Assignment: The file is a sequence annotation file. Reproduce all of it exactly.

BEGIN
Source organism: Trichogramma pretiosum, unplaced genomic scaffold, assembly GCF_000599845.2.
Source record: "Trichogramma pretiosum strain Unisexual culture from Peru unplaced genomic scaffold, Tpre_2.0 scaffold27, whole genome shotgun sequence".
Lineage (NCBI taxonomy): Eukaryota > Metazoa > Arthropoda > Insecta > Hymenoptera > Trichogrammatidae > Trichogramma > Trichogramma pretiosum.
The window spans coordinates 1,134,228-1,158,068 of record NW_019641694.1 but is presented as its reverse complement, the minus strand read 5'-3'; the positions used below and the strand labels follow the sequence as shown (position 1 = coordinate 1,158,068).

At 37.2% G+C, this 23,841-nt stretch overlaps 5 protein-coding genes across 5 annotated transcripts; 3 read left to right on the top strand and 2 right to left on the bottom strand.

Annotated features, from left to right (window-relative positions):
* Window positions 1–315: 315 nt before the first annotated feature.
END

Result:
Source organism: Trichogramma pretiosum, unplaced genomic scaffold, assembly GCF_000599845.2.
Source record: "Trichogramma pretiosum strain Unisexual culture from Peru unplaced genomic scaffold, Tpre_2.0 scaffold27, whole genome shotgun sequence".
Lineage (NCBI taxonomy): Eukaryota > Metazoa > Arthropoda > Insecta > Hymenoptera > Trichogrammatidae > Trichogramma > Trichogramma pretiosum.
The window spans coordinates 1,134,228-1,158,068 of record NW_019641694.1 but is presented as its reverse complement, the minus strand read 5'-3'; the positions used below and the strand labels follow the sequence as shown (position 1 = coordinate 1,158,068).

At 37.2% G+C, this 23,841-nt stretch overlaps 5 protein-coding genes across 5 annotated transcripts; 3 read left to right on the top strand and 2 right to left on the bottom strand.

Annotated features, from left to right (window-relative positions):
* Window positions 1–315: 315 nt before the first annotated feature.